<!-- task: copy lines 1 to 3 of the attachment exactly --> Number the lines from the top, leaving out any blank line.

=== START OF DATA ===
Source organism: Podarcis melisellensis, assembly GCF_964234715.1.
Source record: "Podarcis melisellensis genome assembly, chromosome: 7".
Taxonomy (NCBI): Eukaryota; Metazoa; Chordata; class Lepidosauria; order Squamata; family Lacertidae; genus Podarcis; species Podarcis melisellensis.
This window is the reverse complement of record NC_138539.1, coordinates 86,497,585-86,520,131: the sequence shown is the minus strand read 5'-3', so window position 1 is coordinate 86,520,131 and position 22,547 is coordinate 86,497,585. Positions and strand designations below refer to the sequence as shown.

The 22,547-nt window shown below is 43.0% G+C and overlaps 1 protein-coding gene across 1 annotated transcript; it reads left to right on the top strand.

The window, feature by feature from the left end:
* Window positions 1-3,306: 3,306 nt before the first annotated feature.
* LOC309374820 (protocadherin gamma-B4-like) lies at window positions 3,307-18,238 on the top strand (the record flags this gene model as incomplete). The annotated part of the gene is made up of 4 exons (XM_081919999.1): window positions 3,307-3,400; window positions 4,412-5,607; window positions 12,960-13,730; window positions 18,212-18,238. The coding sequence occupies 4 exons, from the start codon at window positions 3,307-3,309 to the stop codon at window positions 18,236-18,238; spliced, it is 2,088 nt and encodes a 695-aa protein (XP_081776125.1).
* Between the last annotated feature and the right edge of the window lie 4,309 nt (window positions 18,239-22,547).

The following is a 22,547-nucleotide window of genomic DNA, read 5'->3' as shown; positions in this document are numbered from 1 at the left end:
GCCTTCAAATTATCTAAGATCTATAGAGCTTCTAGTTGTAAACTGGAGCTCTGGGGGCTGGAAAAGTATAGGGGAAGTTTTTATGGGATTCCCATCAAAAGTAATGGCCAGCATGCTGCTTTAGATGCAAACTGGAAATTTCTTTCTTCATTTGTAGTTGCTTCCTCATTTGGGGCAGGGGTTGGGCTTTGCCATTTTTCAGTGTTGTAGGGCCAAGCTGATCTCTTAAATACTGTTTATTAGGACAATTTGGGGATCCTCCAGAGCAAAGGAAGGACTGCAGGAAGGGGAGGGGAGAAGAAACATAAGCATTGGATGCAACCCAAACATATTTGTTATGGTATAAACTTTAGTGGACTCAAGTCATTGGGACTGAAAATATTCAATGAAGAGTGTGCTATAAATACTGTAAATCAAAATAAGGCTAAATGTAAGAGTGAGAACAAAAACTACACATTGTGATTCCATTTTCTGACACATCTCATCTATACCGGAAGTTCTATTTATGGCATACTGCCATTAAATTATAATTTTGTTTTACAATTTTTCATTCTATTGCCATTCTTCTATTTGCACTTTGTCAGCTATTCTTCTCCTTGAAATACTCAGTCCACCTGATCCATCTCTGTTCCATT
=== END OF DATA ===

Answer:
Source organism: Podarcis melisellensis, assembly GCF_964234715.1.
Source record: "Podarcis melisellensis genome assembly, chromosome: 7".
Taxonomy (NCBI): Eukaryota; Metazoa; Chordata; class Lepidosauria; order Squamata; family Lacertidae; genus Podarcis; species Podarcis melisellensis.